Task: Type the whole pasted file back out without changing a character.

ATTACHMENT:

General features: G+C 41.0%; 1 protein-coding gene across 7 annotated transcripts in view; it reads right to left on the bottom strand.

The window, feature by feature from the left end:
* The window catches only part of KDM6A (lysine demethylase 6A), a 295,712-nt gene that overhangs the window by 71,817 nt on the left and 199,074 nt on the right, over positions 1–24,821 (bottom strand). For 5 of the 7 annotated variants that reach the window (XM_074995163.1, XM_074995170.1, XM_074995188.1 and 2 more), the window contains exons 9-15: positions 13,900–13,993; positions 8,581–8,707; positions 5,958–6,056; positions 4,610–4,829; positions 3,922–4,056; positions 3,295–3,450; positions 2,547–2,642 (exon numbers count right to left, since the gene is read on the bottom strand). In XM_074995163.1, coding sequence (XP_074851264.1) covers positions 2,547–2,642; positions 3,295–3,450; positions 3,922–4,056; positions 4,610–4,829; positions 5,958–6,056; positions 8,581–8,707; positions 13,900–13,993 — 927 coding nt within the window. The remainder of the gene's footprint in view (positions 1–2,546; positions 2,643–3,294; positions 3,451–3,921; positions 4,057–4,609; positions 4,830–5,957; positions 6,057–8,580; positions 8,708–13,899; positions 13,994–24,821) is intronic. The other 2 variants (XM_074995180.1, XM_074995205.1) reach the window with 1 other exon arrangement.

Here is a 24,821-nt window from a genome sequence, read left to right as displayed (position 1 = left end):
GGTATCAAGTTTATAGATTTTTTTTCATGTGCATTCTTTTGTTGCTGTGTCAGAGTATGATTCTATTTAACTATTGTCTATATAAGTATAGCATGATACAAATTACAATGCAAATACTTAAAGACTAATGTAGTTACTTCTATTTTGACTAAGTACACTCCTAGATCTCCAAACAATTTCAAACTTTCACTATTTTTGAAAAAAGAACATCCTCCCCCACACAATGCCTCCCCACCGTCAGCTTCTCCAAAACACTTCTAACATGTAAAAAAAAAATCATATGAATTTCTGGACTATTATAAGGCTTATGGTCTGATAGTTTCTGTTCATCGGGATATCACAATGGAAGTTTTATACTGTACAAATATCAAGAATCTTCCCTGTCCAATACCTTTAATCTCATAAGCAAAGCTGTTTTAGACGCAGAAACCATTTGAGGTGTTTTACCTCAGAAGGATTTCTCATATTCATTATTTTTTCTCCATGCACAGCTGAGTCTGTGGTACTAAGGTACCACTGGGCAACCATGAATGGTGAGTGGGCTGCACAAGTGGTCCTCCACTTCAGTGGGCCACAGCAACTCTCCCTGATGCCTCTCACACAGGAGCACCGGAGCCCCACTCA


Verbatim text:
General features: G+C 41.0%; 1 protein-coding gene across 7 annotated transcripts in view; it reads right to left on the bottom strand.

The window, feature by feature from the left end:
* The window catches only part of KDM6A (lysine demethylase 6A), a 295,712-nt gene that overhangs the window by 71,817 nt on the left and 199,074 nt on the right, over positions 1–24,821 (bottom strand). For 5 of the 7 annotated variants that reach the window (XM_074995163.1, XM_074995170.1, XM_074995188.1 and 2 more), the window contains exons 9-15: positions 13,900–13,993; positions 8,581–8,707; positions 5,958–6,056; positions 4,610–4,829; positions 3,922–4,056; positions 3,295–3,450; positions 2,547–2,642 (exon numbers count right to left, since the gene is read on the bottom strand). In XM_074995163.1, coding sequence (XP_074851264.1) covers positions 2,547–2,642; positions 3,295–3,450; positions 3,922–4,056; positions 4,610–4,829; positions 5,958–6,056; positions 8,581–8,707; positions 13,900–13,993 — 927 coding nt within the window. The remainder of the gene's footprint in view (positions 1–2,546; positions 2,643–3,294; positions 3,451–3,921; positions 4,057–4,609; positions 4,830–5,957; positions 6,057–8,580; positions 8,708–13,899; positions 13,994–24,821) is intronic. The other 2 variants (XM_074995180.1, XM_074995205.1) reach the window with 1 other exon arrangement.

Here is a 24,821-nt window from a genome sequence, read left to right as displayed (position 1 = left end):
GGTATCAAGTTTATAGATTTTTTTTCATGTGCATTCTTTTGTTGCTGTGTCAGAGTATGATTCTATTTAACTATTGTCTATATAAGTATAGCATGATACAAATTACAATGCAAATACTTAAAGACTAATGTAGTTACTTCTATTTTGACTAAGTACACTCCTAGATCTCCAAACAATTTCAAACTTTCACTATTTTTGAAAAAAGAACATCCTCCCCCACACAATGCCTCCCCACCGTCAGCTTCTCCAAAACACTTCTAACATGTAAAAAAAAAATCATATGAATTTCTGGACTATTATAAGGCTTATGGTCTGATAGTTTCTGTTCATCGGGATATCACAATGGAAGTTTTATACTGTACAAATATCAAGAATCTTCCCTGTCCAATACCTTTAATCTCATAAGCAAAGCTGTTTTAGACGCAGAAACCATTTGAGGTGTTTTACCTCAGAAGGATTTCTCATATTCATTATTTTTTCTCCATGCACAGCTGAGTCTGTGGTACTAAGGTACCACTGGGCAACCATGAATGGTGAGTGGGCTGCACAAGTGGTCCTCCACTTCAGTGGGCCACAGCAACTCTCCCTGATGCCTCTCACACAGGAGCACCGGAGCCCCACTCA